One of the things that writing every day has done for me is that it has improved my relationship with Christ. In the early days of writing, I would keep a list of topics in my phone that I could write on at a moment’s notice. Some days I would get up, look at that list and draw a blank. Panic would ensue. I began losing sleep because I was always trying to think of what to write about. I shared that with William Paul Young who encouraged me to go to God every day with an empty bucket asking Him to fill it. I learned to seek God in the process, to hear His voice, to study the Bible better and to find daily bread. It became less about what I could write about and more of what God could show me. I haven’t visited that topic list since.
After Jesus fed the 5,000+, He walked on the water to the disciples. The next day, the people He fed searched for Him and found Him. He told them that they on,y sought Him out because they were searching for another miracle, but He wasn’t happy with that. They then referred to Moses who gave the people manna in the desert, and asked Jesus for another miracle. He reminded them that the manna was from God and not Moses. They then asked Him for Heavenly bread to which He replied, “I am the Bread of Life. Come every day to me and you will never be hungry. Believe in me and you will never be thirsty” (TPT John 6:35). Just like the Israelites had to get fresh manna daily, Jesus was requiring us to get a fresh word from Him daily.
I grew up living Sunday to Sunday, sermon to sermon as my spiritual bread. It was good, but I wasn’t satisfied because we aren’t meant to only eat manna once a week. Jesus bids us to come to Him daily, to sit at His feet, to be still and to listen. We need to come with an empty plate, not seeking the spectacular, but the daily bread He offers. It’s difficult at times because of schedules and distractions, but I’ve learned to approach Jesus with the attitude that I’m not going to get up from the table until He’s given me fresh bread. Some days it comes right out of the oven hot and fresh. Other days I have to wait for hours. Christianity was not meant to be lived week to week. It’s a daily walk with God that you and I must be disciplined to do. I can promise you that if you will open His Word each and every day, asking Him to give you daily bread, He will do it.
A book on spiritual growth that I’m reading discusses the different stages we go through as believers. There are two different places that mature believers fall into. Both look very similar on paper and in actions, but there is a huge gap between them. In both stages the believer has the spiritual disciplines of reading the Bible, praying, fasting, sharing their faith, serving others, seeking God and hearing His voice. However, the thing that creates the biggest gap between a person who is close to Christ and Christlike is how they run their life. A person who is close to Christ seeks God for direction in their life, but is still at the steering wheel determining to obey or not. The person who is Christ-like gets out of the driver’s seat and fully trusts God to guide their life. On paper it looks like a minimal difference, but in reality, it’s a huge gap.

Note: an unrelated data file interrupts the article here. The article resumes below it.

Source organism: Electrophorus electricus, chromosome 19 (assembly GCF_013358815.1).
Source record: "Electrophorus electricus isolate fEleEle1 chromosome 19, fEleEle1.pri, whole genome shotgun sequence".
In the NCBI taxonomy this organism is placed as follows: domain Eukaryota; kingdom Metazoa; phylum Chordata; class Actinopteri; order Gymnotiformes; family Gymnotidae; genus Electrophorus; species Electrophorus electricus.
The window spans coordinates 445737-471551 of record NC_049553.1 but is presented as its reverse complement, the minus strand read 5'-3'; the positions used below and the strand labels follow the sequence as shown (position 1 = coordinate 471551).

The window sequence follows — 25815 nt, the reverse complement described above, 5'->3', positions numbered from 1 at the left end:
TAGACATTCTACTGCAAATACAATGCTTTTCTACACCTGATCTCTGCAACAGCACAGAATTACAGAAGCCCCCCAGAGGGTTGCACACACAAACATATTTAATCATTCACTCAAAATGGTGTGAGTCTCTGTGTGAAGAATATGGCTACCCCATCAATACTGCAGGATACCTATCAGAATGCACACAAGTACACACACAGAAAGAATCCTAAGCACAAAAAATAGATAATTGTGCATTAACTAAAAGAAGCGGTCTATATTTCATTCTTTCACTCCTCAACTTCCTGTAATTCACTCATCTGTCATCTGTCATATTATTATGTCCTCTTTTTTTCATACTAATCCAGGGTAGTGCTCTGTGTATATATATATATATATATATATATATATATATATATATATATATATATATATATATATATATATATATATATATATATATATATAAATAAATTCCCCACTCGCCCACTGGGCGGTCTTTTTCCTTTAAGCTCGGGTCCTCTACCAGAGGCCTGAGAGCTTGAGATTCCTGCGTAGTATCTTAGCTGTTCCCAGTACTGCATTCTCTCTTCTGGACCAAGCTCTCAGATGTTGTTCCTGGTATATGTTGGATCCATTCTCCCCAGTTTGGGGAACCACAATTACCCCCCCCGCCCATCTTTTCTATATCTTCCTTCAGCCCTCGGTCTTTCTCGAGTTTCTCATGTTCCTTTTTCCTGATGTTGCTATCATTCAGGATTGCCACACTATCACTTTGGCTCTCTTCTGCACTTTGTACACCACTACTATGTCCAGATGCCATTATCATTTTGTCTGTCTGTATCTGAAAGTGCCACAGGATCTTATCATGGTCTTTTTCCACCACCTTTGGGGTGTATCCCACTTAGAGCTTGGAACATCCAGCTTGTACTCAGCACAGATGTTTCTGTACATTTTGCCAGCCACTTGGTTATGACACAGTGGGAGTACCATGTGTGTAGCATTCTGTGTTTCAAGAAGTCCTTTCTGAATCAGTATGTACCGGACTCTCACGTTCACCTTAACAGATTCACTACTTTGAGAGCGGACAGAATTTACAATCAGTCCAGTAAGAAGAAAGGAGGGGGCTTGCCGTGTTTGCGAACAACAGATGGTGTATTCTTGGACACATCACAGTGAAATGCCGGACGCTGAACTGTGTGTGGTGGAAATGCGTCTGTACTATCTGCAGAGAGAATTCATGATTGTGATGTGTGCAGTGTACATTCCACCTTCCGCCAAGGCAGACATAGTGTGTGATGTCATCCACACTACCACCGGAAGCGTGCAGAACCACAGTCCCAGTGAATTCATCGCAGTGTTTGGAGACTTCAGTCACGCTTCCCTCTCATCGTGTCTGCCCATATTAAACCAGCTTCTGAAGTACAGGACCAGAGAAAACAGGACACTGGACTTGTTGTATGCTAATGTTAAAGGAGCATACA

In Mark 8:34 Jesus said, “Anyone who intends to come with me has to let me lead. You’re not in the driver’s seat; I am” (MSG). It’s a pretty serious statement He made to us, but it’s what He desires from each of us. He’s not going to come in and wreck your life, but He is going to want full control of it. He made this statement immediately after having to rebuke Peter. A few verses before, Peter famously declared that he understood Jesus was the Messiah and savior. He was a believer, but then when Jesus talked about being killed, Peter took Him aside and reprimanded Jesus because that’s not the way he thought things should go. Peter is representative of those who are close to Christ in this incident. We argue with Jesus when His plan doesn’t make sense and then choose to do our own thing. Think about that. He knew Jesus was God the Messiah, yet he reprimanded Him.
Just like a Peter, you and I must get to the place where we quit trying to call the shots for our lives. We can’t be the ones who reprimand and argue with a God when we don’t like what He’s asking of us. If we find ourselves in that position, we haven’t fully let Jesus get in the driver’s seat. It doesn’t mean we’re not moving in that direction or we’re bad people. It just means there’s room for growth. Each one of us are called to continue moving and growing into a person that fully trusts God with our lives. It’s a hard thing to do, but it’s also what He’s asking of us. Don’t let fear of the unknown keep you from knowing God more. When we accept Jesus, we begin the process of letting go of what’s important to us and begin to embrace what’s important to God. Just like Peter, we’re going to experience some bumps along the road, but if we keep moving closer to Jesus, we will become more and more Christlike.